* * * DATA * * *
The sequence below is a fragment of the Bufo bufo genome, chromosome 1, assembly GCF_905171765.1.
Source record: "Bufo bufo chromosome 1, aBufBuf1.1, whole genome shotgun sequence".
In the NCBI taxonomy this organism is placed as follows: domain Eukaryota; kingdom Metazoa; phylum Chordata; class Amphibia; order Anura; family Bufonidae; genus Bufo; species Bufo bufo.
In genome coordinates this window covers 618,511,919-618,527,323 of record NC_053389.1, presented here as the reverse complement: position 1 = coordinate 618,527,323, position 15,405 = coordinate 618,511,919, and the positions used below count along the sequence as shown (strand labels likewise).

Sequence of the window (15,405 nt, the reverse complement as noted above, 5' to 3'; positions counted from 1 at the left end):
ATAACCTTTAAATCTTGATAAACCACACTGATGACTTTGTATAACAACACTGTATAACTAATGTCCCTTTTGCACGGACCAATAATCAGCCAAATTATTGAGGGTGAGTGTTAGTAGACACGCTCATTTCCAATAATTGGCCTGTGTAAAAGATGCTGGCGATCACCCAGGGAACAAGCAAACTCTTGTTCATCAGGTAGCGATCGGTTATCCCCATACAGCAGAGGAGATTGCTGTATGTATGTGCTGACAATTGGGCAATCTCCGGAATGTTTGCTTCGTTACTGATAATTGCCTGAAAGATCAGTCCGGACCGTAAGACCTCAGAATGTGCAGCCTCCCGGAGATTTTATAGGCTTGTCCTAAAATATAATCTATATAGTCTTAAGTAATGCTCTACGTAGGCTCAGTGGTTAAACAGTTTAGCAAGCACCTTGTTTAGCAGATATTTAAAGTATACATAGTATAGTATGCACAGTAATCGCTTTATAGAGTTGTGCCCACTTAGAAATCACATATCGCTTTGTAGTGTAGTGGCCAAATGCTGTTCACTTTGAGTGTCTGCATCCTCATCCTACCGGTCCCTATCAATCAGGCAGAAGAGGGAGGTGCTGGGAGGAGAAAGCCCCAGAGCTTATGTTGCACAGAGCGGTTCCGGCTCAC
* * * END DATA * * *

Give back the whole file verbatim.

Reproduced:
The sequence below is a fragment of the Bufo bufo genome, chromosome 1, assembly GCF_905171765.1.
Source record: "Bufo bufo chromosome 1, aBufBuf1.1, whole genome shotgun sequence".
In the NCBI taxonomy this organism is placed as follows: domain Eukaryota; kingdom Metazoa; phylum Chordata; class Amphibia; order Anura; family Bufonidae; genus Bufo; species Bufo bufo.
In genome coordinates this window covers 618,511,919-618,527,323 of record NC_053389.1, presented here as the reverse complement: position 1 = coordinate 618,527,323, position 15,405 = coordinate 618,511,919, and the positions used below count along the sequence as shown (strand labels likewise).

Sequence of the window (15,405 nt, the reverse complement as noted above, 5' to 3'; positions counted from 1 at the left end):
ATAACCTTTAAATCTTGATAAACCACACTGATGACTTTGTATAACAACACTGTATAACTAATGTCCCTTTTGCACGGACCAATAATCAGCCAAATTATTGAGGGTGAGTGTTAGTAGACACGCTCATTTCCAATAATTGGCCTGTGTAAAAGATGCTGGCGATCACCCAGGGAACAAGCAAACTCTTGTTCATCAGGTAGCGATCGGTTATCCCCATACAGCAGAGGAGATTGCTGTATGTATGTGCTGACAATTGGGCAATCTCCGGAATGTTTGCTTCGTTACTGATAATTGCCTGAAAGATCAGTCCGGACCGTAAGACCTCAGAATGTGCAGCCTCCCGGAGATTTTATAGGCTTGTCCTAAAATATAATCTATATAGTCTTAAGTAATGCTCTACGTAGGCTCAGTGGTTAAACAGTTTAGCAAGCACCTTGTTTAGCAGATATTTAAAGTATACATAGTATAGTATGCACAGTAATCGCTTTATAGAGTTGTGCCCACTTAGAAATCACATATCGCTTTGTAGTGTAGTGGCCAAATGCTGTTCACTTTGAGTGTCTGCATCCTCATCCTACCGGTCCCTATCAATCAGGCAGAAGAGGGAGGTGCTGGGAGGAGAAAGCCCCAGAGCTTATGTTGCACAGAGCGGTTCCGGCTCAC